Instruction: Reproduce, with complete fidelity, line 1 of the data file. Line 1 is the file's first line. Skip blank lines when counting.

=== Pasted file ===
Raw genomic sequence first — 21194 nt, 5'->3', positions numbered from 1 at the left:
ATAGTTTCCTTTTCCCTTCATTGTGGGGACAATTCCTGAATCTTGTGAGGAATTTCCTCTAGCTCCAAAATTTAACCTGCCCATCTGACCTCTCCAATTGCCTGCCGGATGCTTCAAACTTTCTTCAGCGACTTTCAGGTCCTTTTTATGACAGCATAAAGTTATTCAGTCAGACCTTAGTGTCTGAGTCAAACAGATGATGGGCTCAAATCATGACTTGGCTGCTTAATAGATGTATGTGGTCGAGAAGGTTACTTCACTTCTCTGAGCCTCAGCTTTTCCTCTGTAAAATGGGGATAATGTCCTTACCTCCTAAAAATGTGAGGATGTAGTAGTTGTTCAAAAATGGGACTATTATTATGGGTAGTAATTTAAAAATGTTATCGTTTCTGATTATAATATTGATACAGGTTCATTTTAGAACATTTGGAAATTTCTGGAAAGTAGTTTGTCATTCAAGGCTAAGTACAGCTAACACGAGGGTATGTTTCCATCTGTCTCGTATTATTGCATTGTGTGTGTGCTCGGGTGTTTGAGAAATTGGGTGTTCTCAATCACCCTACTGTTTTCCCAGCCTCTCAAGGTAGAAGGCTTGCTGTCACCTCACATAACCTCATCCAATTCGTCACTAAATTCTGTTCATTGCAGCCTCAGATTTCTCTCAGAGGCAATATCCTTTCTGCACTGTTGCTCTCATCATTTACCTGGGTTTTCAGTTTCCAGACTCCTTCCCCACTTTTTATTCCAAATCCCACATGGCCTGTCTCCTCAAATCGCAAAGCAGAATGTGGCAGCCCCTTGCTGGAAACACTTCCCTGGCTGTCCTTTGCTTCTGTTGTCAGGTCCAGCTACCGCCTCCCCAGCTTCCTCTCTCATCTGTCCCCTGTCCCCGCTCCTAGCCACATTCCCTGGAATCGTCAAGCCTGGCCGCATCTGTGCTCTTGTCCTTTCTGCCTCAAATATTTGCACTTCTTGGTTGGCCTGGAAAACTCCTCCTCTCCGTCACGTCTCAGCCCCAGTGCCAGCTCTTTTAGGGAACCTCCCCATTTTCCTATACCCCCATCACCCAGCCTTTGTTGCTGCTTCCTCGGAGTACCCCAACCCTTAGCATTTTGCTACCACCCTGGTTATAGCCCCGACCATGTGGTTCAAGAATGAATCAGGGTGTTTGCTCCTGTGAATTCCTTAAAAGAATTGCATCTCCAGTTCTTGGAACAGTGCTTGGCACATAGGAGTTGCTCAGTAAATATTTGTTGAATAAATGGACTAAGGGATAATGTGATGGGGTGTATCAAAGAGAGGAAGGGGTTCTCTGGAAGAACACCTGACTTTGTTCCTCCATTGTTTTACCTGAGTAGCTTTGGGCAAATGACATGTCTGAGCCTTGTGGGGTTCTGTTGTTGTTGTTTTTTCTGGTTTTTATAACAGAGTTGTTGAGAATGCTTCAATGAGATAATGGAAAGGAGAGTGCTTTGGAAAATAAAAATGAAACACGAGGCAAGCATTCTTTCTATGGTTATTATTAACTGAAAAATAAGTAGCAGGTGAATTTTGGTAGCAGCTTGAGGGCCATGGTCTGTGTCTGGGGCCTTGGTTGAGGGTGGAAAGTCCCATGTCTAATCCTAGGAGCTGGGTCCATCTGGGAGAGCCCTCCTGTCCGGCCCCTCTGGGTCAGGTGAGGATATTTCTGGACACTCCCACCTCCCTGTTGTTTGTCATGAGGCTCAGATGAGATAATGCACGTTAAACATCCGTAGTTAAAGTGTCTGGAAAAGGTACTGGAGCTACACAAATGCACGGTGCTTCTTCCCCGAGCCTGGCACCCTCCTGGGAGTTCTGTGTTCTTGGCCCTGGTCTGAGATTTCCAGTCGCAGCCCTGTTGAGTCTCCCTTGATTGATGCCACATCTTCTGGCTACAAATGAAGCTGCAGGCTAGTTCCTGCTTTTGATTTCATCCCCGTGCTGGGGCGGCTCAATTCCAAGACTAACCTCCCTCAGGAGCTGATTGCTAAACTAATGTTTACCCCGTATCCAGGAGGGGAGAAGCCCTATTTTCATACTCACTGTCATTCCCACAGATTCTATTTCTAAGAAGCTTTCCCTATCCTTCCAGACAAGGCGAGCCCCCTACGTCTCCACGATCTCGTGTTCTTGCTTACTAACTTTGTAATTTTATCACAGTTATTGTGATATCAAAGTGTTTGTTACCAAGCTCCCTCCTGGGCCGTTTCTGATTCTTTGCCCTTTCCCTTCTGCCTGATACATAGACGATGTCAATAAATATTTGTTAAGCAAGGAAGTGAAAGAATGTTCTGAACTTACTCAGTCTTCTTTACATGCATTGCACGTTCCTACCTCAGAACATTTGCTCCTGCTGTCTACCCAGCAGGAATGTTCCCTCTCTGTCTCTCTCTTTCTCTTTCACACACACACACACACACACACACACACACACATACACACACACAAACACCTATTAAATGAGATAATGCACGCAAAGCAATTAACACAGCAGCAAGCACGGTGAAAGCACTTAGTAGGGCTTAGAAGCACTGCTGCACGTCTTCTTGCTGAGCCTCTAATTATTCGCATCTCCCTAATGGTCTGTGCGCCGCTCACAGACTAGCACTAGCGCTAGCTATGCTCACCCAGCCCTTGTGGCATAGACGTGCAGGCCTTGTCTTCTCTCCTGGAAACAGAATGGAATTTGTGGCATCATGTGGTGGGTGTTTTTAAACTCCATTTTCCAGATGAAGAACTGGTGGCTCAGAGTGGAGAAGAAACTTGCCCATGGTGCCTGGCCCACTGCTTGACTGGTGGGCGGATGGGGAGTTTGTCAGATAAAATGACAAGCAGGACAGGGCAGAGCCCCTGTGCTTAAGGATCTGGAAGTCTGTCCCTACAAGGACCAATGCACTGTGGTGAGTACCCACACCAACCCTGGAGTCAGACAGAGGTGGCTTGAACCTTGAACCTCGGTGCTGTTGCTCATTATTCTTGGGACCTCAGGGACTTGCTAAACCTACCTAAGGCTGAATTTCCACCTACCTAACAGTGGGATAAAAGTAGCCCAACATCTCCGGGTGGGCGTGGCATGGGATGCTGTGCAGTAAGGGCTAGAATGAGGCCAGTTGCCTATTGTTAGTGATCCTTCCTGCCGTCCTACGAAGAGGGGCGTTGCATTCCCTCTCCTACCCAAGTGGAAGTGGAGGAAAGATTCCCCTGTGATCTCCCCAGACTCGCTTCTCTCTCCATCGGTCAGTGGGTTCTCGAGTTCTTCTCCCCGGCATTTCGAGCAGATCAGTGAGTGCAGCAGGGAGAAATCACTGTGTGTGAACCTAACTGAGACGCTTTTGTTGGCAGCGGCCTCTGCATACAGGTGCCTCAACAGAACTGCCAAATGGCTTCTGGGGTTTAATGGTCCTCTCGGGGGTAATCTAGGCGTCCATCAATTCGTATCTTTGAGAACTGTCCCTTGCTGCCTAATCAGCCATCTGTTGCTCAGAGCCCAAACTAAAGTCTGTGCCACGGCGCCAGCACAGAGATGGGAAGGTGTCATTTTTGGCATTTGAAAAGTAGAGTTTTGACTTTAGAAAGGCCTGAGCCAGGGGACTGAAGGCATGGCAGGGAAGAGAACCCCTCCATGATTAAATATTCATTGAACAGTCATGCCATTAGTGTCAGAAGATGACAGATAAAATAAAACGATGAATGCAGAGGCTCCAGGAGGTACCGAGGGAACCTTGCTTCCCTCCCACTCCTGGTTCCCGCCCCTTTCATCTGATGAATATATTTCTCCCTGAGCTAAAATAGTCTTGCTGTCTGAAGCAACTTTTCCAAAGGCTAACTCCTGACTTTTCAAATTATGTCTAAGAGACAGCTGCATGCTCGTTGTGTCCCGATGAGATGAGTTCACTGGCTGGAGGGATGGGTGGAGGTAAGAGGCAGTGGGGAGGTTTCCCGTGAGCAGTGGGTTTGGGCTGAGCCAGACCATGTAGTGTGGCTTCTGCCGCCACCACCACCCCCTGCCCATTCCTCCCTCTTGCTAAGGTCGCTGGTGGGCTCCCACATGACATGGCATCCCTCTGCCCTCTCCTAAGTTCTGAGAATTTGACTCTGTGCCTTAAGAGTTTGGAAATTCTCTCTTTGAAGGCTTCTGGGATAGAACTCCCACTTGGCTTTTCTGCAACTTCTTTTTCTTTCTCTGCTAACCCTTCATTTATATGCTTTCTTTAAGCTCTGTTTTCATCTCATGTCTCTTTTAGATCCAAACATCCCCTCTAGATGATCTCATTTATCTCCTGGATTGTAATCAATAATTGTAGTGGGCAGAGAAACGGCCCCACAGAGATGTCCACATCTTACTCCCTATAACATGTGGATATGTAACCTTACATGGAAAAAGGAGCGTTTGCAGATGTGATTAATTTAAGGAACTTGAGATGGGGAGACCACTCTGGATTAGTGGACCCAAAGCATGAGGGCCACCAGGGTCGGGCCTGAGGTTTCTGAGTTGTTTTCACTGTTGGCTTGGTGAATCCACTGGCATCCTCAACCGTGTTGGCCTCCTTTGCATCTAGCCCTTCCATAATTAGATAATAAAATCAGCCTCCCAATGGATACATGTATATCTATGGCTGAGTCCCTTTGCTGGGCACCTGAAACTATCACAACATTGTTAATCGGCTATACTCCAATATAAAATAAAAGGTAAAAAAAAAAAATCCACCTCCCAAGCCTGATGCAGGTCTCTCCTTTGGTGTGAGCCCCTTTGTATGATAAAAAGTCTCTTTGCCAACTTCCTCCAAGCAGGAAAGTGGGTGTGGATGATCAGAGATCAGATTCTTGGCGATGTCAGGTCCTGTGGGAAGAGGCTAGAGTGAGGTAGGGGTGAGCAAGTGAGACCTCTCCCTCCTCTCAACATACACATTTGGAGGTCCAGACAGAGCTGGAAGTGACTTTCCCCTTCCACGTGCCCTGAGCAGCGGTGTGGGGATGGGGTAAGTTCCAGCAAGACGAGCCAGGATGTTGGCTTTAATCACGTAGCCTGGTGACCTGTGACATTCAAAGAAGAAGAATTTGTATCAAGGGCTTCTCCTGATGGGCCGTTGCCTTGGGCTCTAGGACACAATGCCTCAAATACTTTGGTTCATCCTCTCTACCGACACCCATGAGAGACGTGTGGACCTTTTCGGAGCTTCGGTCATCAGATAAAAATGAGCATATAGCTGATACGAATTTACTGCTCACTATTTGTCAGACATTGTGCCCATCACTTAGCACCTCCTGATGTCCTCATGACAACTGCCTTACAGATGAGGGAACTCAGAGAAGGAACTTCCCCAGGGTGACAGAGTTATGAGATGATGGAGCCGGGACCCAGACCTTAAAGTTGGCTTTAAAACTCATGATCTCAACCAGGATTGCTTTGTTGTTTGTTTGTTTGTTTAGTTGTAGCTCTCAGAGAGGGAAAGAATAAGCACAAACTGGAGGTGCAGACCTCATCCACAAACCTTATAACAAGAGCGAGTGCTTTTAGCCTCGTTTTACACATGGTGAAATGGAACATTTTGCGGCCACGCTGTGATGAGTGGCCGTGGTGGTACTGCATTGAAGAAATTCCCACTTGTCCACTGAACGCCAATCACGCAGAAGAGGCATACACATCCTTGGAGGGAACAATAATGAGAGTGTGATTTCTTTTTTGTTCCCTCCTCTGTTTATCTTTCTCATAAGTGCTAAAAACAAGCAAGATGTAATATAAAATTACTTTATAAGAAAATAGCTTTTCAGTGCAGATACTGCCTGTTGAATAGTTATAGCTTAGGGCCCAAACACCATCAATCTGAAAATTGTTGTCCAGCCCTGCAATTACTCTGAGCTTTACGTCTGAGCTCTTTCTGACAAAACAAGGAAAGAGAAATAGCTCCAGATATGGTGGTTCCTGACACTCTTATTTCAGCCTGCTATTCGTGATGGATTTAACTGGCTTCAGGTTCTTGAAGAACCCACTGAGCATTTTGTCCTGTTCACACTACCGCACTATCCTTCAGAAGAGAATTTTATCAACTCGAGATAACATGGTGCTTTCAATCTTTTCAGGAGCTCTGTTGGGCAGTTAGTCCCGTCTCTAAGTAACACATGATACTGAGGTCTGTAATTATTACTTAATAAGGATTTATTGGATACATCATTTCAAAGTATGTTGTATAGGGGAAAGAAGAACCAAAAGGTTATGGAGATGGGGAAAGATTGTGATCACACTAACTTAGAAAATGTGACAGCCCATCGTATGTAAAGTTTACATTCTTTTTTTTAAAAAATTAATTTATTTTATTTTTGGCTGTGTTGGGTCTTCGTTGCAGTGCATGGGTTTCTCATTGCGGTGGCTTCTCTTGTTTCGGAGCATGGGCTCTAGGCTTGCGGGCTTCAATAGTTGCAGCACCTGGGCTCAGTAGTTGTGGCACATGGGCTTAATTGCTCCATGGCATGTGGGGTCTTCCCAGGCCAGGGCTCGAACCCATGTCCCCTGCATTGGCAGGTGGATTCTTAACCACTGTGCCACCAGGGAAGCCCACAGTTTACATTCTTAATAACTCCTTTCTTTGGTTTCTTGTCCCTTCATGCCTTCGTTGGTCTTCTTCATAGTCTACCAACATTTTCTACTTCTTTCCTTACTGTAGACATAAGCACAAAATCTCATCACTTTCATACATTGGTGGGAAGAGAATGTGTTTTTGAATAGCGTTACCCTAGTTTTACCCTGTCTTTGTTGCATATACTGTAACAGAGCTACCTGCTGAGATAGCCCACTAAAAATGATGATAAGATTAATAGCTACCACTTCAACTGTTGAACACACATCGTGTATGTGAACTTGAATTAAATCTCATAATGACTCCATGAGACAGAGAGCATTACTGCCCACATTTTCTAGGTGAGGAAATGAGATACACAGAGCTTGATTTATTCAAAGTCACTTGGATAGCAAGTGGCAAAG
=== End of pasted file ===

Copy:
Raw genomic sequence first — 21194 nt, 5'->3', positions numbered from 1 at the left: